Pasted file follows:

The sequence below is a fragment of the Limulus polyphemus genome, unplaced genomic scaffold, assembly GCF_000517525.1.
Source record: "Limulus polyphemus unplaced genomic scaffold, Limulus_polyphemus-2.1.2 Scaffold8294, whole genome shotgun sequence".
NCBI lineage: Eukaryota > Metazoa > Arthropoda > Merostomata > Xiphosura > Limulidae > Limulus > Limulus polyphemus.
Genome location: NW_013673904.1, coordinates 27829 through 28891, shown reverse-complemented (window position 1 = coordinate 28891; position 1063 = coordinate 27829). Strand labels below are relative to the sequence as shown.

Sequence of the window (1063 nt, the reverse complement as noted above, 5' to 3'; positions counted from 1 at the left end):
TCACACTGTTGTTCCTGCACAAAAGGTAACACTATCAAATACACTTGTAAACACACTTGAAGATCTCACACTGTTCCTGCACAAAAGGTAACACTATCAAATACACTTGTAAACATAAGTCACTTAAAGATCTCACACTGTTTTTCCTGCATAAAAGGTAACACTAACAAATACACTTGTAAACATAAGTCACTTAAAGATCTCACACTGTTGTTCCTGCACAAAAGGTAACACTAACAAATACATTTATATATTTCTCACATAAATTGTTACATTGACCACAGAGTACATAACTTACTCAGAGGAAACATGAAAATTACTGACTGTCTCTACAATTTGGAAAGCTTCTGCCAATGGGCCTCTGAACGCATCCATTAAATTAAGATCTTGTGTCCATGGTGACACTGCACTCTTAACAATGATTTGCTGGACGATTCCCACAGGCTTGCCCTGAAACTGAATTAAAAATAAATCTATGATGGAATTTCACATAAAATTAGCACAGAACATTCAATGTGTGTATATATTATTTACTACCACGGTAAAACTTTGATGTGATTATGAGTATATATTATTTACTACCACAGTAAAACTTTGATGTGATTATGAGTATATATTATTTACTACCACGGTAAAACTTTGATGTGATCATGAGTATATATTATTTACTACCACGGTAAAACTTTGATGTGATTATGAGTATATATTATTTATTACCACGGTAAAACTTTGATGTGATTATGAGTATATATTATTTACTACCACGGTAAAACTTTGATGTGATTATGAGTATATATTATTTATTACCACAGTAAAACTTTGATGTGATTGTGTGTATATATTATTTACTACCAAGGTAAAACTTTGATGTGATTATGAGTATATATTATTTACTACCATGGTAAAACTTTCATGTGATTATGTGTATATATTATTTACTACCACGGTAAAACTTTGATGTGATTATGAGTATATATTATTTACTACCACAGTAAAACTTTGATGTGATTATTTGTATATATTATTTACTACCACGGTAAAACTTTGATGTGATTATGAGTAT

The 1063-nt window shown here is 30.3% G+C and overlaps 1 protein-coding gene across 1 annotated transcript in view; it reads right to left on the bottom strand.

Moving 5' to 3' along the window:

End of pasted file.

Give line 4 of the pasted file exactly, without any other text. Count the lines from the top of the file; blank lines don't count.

Genome location: NW_013673904.1, coordinates 27829 through 28891, shown reverse-complemented (window position 1 = coordinate 28891; position 1063 = coordinate 27829). Strand labels below are relative to the sequence as shown.